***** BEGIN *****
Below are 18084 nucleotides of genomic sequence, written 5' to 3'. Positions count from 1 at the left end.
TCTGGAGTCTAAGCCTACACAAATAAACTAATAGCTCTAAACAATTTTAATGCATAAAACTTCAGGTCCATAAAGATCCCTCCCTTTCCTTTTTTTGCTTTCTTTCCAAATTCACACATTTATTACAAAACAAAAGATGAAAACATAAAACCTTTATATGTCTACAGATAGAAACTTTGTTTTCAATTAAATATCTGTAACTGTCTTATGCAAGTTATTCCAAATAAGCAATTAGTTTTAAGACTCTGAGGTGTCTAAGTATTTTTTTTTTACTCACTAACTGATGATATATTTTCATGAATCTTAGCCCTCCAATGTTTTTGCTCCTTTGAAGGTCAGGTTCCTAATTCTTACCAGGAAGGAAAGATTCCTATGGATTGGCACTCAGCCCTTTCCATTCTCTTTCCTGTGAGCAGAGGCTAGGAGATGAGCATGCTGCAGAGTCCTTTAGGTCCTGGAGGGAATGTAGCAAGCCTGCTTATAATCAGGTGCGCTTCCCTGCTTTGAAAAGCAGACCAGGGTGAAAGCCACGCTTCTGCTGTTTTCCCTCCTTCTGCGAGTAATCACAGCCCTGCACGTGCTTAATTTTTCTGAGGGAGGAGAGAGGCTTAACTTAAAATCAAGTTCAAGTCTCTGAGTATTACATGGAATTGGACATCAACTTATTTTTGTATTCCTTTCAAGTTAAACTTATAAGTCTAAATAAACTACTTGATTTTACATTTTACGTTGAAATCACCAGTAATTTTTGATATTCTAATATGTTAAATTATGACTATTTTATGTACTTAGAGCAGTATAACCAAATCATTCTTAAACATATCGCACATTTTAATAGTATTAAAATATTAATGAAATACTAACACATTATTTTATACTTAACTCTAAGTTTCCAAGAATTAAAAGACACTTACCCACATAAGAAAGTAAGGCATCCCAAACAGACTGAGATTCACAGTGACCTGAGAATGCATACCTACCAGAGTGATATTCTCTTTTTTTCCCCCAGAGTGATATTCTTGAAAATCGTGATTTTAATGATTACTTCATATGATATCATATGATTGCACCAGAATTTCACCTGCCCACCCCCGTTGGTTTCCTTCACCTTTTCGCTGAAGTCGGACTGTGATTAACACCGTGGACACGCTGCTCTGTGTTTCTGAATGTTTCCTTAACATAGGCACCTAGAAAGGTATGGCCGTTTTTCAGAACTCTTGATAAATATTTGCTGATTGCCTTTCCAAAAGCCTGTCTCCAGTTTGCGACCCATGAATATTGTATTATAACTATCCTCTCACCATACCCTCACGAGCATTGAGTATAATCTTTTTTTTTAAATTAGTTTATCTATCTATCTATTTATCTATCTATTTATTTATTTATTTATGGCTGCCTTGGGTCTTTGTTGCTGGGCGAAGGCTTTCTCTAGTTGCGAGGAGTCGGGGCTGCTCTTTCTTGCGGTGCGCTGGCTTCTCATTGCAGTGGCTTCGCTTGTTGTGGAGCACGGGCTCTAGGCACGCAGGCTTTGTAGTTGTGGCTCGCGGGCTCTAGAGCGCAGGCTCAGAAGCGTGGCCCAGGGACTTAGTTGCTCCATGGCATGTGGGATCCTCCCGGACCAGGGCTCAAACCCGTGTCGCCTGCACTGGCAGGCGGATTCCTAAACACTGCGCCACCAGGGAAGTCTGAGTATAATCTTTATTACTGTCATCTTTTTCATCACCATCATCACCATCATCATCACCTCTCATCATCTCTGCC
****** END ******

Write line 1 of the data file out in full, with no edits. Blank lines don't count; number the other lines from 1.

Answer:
Below are 18084 nucleotides of genomic sequence, written 5' to 3'. Positions count from 1 at the left end.